Now, to be fair to the context of 1John, chapter one, I don't think we should limit the meaning of Christ's cleansing us to simply being justified before God. The context talks about "walking" in either the darkness or the Light, which is a reference to how we habitually live (Stott, The Letters of John, 78). And when John says, "the blood of Jesus, His Son, cleanses us from all sin", the verb is in the present tense showing us that this cleansing is a continuous process.
Christ's blood then, not only justifies us, once and for all, but it also sanctifies us on a continuous basis. So as long as we "confess our sins" on a daily basis, Christ is faithful to cleanse our sins on a daily basis.
We confess our sins daily then, in order to be cleansed daily. And we want to be cleansed daily in order to have fellowship daily. And we want to have fellowship daily in order to have our joy "made complete" daily.
Do you see the order here? Our goal is to be joyful, and John tells us that complete joy comes only from fellowship with God. John also tells us that fellowship with God is only possible when we are cleansed by Christ's blood. And, in order to be cleansed by Christ's blood, we must confess our sins.
You see, Christ's blood is to do more than simply acquit us; it is also intended to rehabilitate us. Christ's blood intends to do more than just pardon you; it intends to "make your joy complete".
Here lies our fundamental problem. Though presumably we know what it is like to be justified by the cleansing blood of Christ, very few Christians experience the "perfect supply of" (pleroo) joy in their daily Christian life. Apparently very few Christians actually believe the apostle John when he writes that, "complete joy" comes only from fellowship with Christ.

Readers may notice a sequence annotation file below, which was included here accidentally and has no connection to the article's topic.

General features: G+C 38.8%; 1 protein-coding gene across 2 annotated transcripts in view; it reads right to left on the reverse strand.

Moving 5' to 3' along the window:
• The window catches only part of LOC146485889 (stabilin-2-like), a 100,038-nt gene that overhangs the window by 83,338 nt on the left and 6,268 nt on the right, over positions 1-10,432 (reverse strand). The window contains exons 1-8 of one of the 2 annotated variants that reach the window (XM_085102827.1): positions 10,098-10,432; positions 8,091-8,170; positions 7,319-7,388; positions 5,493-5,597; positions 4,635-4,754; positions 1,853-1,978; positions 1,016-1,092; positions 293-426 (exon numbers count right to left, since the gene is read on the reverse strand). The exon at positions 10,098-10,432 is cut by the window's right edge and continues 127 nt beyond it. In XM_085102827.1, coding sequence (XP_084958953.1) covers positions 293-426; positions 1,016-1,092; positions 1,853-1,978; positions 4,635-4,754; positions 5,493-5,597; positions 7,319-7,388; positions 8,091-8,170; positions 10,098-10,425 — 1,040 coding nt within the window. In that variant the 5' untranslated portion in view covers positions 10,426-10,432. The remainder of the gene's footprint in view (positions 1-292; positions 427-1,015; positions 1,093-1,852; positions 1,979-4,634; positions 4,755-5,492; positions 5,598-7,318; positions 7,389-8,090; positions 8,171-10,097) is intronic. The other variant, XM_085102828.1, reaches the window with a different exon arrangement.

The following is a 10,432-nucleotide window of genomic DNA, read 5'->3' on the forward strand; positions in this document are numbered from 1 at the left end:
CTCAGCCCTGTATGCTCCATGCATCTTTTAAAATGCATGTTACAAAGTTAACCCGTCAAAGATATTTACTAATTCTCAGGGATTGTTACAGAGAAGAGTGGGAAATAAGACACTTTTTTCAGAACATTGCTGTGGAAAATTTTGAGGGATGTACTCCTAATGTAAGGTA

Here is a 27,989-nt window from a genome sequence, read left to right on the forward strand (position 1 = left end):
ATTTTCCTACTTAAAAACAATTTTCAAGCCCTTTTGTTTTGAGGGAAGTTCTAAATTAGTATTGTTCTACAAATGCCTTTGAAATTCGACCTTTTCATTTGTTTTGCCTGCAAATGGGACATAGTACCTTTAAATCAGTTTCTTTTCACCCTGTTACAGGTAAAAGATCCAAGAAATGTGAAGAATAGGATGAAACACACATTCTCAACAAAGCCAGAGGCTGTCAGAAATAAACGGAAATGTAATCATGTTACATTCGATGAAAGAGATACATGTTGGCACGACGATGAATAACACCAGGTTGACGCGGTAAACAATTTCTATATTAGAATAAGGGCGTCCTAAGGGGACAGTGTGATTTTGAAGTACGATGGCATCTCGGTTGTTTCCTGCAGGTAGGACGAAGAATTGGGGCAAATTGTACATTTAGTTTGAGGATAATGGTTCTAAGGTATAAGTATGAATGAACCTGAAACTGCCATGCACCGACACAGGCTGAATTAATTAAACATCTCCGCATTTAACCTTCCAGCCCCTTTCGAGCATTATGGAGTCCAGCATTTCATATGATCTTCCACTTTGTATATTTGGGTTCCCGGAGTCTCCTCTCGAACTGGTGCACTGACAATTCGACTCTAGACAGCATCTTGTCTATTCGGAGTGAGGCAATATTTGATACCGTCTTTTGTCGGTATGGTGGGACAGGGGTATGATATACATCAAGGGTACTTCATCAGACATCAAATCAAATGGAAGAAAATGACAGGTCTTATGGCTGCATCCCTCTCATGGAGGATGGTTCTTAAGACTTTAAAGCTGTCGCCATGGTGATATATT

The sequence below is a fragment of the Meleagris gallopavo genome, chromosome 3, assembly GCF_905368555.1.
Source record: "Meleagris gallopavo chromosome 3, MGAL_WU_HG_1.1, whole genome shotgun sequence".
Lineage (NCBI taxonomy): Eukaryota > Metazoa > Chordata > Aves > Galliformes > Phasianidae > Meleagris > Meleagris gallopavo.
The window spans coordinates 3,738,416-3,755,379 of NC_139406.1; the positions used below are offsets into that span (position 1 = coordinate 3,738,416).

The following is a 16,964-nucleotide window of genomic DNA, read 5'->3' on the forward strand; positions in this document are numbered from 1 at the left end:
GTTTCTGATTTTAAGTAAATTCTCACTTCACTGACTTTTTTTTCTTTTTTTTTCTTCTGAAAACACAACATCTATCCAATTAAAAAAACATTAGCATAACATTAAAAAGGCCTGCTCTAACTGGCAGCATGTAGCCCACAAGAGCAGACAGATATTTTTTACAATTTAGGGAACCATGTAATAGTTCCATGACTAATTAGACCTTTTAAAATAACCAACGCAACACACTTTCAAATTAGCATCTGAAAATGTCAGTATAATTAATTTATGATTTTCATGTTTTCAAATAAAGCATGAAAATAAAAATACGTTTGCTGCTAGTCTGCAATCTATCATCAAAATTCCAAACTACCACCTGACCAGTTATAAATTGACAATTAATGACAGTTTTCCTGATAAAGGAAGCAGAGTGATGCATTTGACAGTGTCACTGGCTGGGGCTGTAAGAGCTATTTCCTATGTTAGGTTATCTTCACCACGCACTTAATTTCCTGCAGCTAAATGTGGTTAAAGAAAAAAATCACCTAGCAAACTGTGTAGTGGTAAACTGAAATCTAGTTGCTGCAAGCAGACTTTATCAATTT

The unfortunate reality is that there are multitudes of Christians who do not experience joy on a daily basis. This, my friends, is a sign that you are not in fellowship with God--and this is sin. The Scriptures exhort, do I dare say, the Scriptures command, us to be joyful: Paul tells us to "Rejoice in the Lord always, again I say, rejoice!"(Phil. 4:4); "These things we write", John says, "so that your joy may be made complete"(1Jn. 1:4).
How is this possible? How can we be so joyful when times are so difficult? We are joyful because our joy is not based on external circumstances. The basis of our joy is the knowledge that we have been cleansed by Christ's blood. The basis of our joy is our fellowship with God.
I know this to be true whenever Allie and I receive a letter from our foster child in Haiti. The conditions in Haiti make the poor in our community seem like upper-middle class. When our foster child writes us, his joyful tone saturates the pages. How is this possible? This is possible because this boy's joy is not based on whether he has enough food for the day, his joy is based on his fellowship with God.
God wants you to be joyful, but this joy is not to be based on what God does or doesn't provide. This "complete joy" that John speaks of comes from being cleansed by Christ daily; it comes from continuous fellowship with God. It comes from spending time reading your Bible; it comes from spending time with God in prayer; it comes from singing praises to His name.
Would I be a good husband if I only spoke to my wife once or twice a week? Then how can we consider ourselves good Christians, if we spend so little time in fellowship with God?
Keep in mind that time with God is not like visiting that grumpy uncle of yours who serves only strong coffee and stale cookies. Spending time with God is like visiting the King. And when you visit the King, you can expect a feast. When you visit the King, you can expect your joy to be made complete. Amen.